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Bronx Lawyer Arrested for Defrauding Immigrants and U.S. Government

Kofi Amankwaa endangered his clients by filing fraudulent documents claiming they were being abused by their children, according to the SDNY and NY Attorney General.

Federal authorities charged a Bronx attorney this week with carrying out a “large scale” immigration scheme to defraud the U.S. government through a law that can provide domestic violence victims lawful permanent residency, prosecutors allege. Kofi Amankwaa scammed hundreds of immigrants, and some were even deported, law enforcement authorities said. 

Amankwaa, 69, and his son, Kofi Amankwaa Jr., 37, filed false I-360 petitions, a provision of the Violence Against Women Act (VAWA) that is, in part, designed to allow an undocumented immigrant parent of an abusive U.S. citizen child to self petition for a green card, prosecutors said. Allegations against Amankwaa were first reported by NBC 4 New York in April of 2023. But almost three months after these claims aired, Documented visited Amankwaa’s office and found it remained open in July of 2023. Clients were still seeking legal advice from Amankwaa.

Amankwaa, the attorney who practiced in the Bronx, exploited this legal process by submitting false declarations in the name of his clients, alleging that their children abused them, prosecutors said. Amankwaa and his son, who worked as a legal assistant in the office, knew that the children had not abused their parents, or did not even ask them if any abuse had occurred, according to the U.S. Attorney’s Office for the Southern District of New York, who is prosecuting the case. Michael Alfonso, the Acting Special Agent in Charge of the Newark Field Office of Homeland Security Investigations, also assisted in the investigation.

Also Read: “Paying to Be Deported:” Immigration Attorney Leaves Numerous Undocumented Immigrants Exposed to ICE

From September of 2016, until present day, Amankwaa filed nearly 4,000 VAWA petitions, according to the complaint.

Amankwaa and Amankwaa Jr. were arrested on Monday, and each face one count of conspiracy to defraud the U.S. and to commit immigration fraud, and one count of immigration fraud, the U.S. The Attorney’s Office said in a news release. The pair “sought to make a mockery of the U.S. immigration system,” U.S. Attorney Damian Williams said in a statement.

Amankwaa’s attorney, Lauren Di Chiara, declined to comment.

In November, Amankwaa’s license to practice in New York was suspended after numerous complaints that he had submitted fraudulent immigration documents containing “false allegations,” according to the complaint from the U.S. Attorney’s Office.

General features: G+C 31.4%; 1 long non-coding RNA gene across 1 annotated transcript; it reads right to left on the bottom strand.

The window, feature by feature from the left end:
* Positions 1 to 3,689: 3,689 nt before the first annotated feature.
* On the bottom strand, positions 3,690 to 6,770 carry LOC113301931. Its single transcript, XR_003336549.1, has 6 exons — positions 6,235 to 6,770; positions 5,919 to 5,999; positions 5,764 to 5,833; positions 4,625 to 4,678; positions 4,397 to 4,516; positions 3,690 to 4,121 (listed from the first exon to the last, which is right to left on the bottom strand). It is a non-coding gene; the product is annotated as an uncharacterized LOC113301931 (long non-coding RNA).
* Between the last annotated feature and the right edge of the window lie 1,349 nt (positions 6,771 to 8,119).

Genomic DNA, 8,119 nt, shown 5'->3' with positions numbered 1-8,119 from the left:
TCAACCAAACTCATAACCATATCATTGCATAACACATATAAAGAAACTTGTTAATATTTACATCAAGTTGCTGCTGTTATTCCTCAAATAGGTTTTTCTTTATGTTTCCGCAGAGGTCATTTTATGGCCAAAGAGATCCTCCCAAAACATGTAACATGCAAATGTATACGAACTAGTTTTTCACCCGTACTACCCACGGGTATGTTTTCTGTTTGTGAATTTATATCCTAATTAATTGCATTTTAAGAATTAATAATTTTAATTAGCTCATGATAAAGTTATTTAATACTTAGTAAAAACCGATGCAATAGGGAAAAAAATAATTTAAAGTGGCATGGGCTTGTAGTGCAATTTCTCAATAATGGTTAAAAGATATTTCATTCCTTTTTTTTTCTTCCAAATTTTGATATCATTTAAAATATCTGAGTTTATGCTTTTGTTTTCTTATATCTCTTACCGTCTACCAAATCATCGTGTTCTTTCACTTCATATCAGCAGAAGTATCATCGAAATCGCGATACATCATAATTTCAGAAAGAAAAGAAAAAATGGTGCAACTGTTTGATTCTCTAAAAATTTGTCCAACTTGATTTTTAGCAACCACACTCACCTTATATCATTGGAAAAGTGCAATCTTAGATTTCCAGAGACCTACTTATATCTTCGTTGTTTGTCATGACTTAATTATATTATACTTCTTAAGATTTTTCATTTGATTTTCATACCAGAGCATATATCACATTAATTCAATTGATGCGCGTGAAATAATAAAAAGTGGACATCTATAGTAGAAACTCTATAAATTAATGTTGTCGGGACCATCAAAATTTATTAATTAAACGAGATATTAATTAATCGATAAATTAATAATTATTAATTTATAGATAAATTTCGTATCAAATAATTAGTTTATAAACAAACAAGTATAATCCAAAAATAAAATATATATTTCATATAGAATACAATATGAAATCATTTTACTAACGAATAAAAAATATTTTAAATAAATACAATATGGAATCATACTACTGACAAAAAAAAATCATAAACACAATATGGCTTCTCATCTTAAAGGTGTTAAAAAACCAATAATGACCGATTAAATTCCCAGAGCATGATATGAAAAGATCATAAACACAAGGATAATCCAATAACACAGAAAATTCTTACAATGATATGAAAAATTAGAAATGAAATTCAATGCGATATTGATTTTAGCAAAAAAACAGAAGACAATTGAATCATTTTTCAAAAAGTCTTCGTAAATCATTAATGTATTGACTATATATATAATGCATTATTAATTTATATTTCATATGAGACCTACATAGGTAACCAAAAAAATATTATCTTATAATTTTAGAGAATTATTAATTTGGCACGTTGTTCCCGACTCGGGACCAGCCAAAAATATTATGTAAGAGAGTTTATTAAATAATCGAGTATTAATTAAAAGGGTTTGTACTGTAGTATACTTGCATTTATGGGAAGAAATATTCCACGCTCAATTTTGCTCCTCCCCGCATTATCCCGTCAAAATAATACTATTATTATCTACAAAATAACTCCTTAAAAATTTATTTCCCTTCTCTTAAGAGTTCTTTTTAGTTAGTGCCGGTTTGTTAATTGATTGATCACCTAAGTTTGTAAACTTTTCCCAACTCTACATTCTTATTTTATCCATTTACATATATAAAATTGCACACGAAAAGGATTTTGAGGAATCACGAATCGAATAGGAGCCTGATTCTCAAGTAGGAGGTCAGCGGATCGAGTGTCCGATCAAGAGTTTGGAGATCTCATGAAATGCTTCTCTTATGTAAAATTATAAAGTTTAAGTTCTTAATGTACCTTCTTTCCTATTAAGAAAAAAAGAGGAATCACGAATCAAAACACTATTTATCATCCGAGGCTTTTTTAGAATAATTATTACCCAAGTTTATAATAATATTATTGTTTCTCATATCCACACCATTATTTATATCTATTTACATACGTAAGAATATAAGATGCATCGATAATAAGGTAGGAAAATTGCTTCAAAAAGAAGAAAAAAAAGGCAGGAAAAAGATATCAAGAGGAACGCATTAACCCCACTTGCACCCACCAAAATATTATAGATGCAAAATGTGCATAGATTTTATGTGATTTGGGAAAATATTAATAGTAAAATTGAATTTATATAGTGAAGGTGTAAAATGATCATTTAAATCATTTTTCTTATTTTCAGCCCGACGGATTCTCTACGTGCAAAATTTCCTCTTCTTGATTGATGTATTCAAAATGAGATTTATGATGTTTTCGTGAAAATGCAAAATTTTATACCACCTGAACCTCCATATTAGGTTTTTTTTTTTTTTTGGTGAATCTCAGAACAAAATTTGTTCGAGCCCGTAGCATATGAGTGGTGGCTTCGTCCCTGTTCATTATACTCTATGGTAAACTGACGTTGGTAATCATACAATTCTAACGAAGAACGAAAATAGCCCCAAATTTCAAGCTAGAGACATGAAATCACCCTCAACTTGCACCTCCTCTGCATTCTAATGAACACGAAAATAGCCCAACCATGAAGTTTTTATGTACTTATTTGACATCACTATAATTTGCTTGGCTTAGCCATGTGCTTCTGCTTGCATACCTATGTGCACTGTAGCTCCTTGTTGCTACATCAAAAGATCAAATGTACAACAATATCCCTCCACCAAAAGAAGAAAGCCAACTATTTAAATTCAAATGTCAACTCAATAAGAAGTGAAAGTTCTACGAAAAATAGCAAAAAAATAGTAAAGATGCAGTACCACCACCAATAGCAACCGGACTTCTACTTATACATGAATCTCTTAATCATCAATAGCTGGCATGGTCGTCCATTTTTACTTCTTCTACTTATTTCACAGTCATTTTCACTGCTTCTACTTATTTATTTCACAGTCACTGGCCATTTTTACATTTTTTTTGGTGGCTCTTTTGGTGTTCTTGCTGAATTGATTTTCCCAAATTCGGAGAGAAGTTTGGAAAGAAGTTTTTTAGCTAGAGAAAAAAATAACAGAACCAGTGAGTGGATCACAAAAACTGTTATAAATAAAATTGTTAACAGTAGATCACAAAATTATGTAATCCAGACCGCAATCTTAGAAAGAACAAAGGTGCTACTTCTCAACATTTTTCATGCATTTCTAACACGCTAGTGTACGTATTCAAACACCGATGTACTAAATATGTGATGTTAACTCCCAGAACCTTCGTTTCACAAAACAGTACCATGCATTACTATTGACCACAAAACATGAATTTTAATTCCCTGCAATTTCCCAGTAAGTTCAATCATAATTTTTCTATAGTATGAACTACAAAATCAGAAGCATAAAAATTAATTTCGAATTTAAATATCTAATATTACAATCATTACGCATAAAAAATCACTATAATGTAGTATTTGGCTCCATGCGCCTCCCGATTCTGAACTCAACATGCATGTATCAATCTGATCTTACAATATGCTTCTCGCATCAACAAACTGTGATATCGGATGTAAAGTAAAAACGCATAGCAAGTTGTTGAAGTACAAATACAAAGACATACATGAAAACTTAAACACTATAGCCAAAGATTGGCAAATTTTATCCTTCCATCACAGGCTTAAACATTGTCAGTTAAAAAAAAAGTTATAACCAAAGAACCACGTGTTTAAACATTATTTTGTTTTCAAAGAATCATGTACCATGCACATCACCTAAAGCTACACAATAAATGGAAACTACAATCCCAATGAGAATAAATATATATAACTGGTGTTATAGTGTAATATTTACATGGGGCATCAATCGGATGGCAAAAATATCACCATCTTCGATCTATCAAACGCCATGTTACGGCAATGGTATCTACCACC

On Monday, New York Attorney General Letitia James sued Amankwaa and his son, along with three other workers in their office, also for tricking immigrants out of thousands of dollars and providing phony immigration assistance. The lawsuit is asking that Amankwaa and the other defendants pay restitution and damages to those affected, in addition to civil penalties to the state. 

“When these immigrants sought help from attorneys claiming to act in their best interests, they were taken advantage of and harmed instead.” Attorney General James said in a statement. “This cruel and illegal scheme led to them being separated from their families and deported.

In previous interviews with Documented, families who sought Amankwaa’s help said that he filed this paperwork without telling his clients the crux of the application he was submitting on their behalf, nor the dire consequences if the petition was denied: the possibility that a parent could be deported.The investigation by the state Attorney General concluded that Amankwaa “falsely” told clients that they would safely leave and re-enter the U.S., the office said.

Ricardo Velazquez, Jr., whose case was cited in the complaint from the U.S. Attorney’s Office for the Southern District of New York, told Documented that Amankwaa said his father would be able to leave the country to Mexico, and then re-enter. But when his father, Ricardo Velazquez, Sr. returned to JFK Airport in March of 2023, immigration officials detained him — and later deported him. 

Immigration attorney Brad Glassman, who has been assisting many of the affected families, said that the government seemed “very thorough in their investigation.”

Olga Perez, whose parents were Amankwaa’s clients, found out years after first visiting the attorney’s office with her parents that she had been named an abuser in her parents’ immigration paperwork. The parents, who had lived undocumented in the U.S. for more than two decades and were seeking legal status, said they were promised work authorization and the ability to travel to and from their native country, Mexico. 

But the family said they had no idea that as part of the process, the attorney would submit false declarations in their name, in which they accused their daughter of abusing them, and once the petition was denied, it effectively put them on ICE’s radar. 

“Basically these parents are paying to be deported – and they don’t even know it,” Perez said in an interview last year.

Perez was relieved to hear that Amankwaa was being prosecuted, she said in a text message on Tuesday. “My family and I are very hopeful about hearing the news of Amankwaa finally being brought to justice,” Perez said. But she added that her family was aware of more people who may have been victims, but were “terrified” to come forward because of their circumstances. “We know there are definitely more victims who are scared to speak up.”

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